By Isabel Ringrose
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Barts strikers celebrate pledge of return to the NHS

This article is over 1 years, 9 months old
The return to the NHS will come in a year's time
Issue 2794
Barts strikers, most of them black women, with red Unite union flags

Barts NHS strikers and their supporters lobbied the hospital’s board on Wednesday (Pic: Guy Smallman)

Barts NHS Health Trust strikers employed by outsourcer Serco have won their dispute and will be taken back in-house. They will gain NHS pay, terms and conditions when the current contract with Serco expires at the end of April 2023.

Action by Unite union strikers at the Royal London Hospital and Whipps Cross hospital in east London and Barts Hospital in the City of London shows how striking workers can win. Hundreds of mainly migrant cleaners, porters, security guards and domestic workers struck for two weeks at the beginning of February. 

As well as being returned to the NHS, Unite members will also receive a 3 percent pay rise and a lump sum of up to £400 depending on their shift pattern while still employed by Serco. A striker and rep told Socialist Worker they had “tears of joy”.

“We were nervous waiting for the Trust’s decision. It’s joy and surprise, even though we thought we might get it. We got this because of the support of Unite and ourselves coming together and standing together to fight.

“Without being together we cannot win. And with the support of everyone too—it’s been amazing. We can’t believe it. When we began the strike we were thinking we would just try—it’s not always easy to win.”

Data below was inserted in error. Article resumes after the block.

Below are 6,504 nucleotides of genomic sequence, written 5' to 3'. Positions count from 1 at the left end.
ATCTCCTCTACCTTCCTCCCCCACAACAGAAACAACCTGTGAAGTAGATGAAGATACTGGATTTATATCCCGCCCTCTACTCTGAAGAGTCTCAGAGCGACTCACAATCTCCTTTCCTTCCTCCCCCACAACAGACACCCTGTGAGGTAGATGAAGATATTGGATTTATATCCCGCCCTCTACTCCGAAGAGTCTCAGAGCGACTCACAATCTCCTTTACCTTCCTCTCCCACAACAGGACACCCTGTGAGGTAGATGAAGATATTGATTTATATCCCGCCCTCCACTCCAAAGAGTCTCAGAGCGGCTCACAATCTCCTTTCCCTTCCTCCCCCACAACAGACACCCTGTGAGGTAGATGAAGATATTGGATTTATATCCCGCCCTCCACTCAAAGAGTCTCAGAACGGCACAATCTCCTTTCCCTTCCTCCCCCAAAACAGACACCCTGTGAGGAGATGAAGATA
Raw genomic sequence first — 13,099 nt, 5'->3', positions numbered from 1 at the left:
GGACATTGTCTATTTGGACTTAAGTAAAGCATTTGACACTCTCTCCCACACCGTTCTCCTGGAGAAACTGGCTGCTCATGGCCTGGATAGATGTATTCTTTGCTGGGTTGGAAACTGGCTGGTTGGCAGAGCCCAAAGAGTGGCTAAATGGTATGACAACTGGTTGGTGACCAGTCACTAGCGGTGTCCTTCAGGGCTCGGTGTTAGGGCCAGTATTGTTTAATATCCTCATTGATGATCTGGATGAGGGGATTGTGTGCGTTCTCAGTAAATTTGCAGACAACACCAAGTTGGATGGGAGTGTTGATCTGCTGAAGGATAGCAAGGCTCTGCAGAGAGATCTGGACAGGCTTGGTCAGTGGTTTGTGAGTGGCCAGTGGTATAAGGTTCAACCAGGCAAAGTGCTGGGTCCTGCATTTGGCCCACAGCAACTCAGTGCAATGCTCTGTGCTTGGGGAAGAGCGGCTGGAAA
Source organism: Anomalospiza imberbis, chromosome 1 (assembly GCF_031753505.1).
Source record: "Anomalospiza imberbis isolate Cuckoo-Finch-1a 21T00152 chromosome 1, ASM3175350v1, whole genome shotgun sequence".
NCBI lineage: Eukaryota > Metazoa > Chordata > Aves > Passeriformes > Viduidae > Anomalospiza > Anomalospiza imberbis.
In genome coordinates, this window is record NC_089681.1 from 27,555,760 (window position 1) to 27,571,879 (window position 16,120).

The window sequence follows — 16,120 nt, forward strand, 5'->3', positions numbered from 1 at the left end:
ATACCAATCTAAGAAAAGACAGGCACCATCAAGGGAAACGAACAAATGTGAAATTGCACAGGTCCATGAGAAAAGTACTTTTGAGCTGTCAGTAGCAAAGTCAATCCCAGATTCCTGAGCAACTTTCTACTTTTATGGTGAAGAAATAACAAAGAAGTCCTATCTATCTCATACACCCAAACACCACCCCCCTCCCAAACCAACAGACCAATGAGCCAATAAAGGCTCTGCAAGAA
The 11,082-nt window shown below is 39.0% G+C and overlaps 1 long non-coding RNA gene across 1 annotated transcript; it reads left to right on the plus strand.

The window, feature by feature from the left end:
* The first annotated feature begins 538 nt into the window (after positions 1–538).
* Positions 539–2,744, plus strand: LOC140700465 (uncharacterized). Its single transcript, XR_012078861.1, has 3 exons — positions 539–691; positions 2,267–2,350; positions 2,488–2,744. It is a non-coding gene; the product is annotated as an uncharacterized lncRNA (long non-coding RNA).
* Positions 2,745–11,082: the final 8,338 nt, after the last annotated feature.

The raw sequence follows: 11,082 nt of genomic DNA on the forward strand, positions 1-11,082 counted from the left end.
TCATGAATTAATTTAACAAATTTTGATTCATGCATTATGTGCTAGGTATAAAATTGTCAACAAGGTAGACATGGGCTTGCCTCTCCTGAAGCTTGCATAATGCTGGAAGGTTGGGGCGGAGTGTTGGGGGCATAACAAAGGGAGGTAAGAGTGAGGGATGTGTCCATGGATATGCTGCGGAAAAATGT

After Serco’s contract ends over 1,800 workers will be employed by Barts Health under the NHS Agenda for Change (AfC) conditions. This will mean significant pay rises and improvements to holiday and sick pay. 

Strikers returned to work for two further weeks after striking and had planned two more weeks of action beginning this week. This was partially called off to consider a new offer and allow talks with the board. The board then confirmed on Wednesday that the workers would be brought in-house. 

The rep explained that going on strike was not an easy decision. “It’s been cold on the picket lines and we were worried people wouldn’t come out. But it’s been amazing. The effort tells you how desperate and upset people were. We were not happy getting less than our own colleagues for the same work. It’s not right.”

They added that the win is huge for the underpaid and undervalued workers. “Some of us have to work two or three jobs, that’s no good and keeps families apart,” they said.

Before the Unite strikers began their action, Unison union leaders pushed through a bad deal for its Barts members. It saw a 3 percent pay rise and £100 bonus for some. And there was no guarantee workers would be brought in-house after Serco’s contract ends. 

It was a risky strategy for Unite to call off this week’s strikes. Although strikers were ready to go back out next week depending on the board’s decision, momentum could’ve been taken from the fight.

And a 3 percent pay rise, the same as Unison workers, when inflation is at 7.8 percent is less than could have been won if the strikes continued. 

Barts Health Trust says it will now “work with trade unions and staff representatives” so that workers are “brought on to AfC conditions as soon as reasonably practicable”. The strikers had been clear they do not want to wait after being brought in-house to receive full NHS conditions.

“We were struggling with this,” the rep explained. “We wanted it straight away, not after one or two years, and now we believe we’ve achieved it.”

The reps’ message to other outsourced NHS workers and any thinking of striking is “never give up”. 

“Even if it looks like it’s not going to happen, it takes time but you can get there if you try. Never give up when something looks helpless—keep on going until a victory.”

This is the second Barts strike since 2017. Should the Trust renege on the deal, workers should be ready to strike again. 

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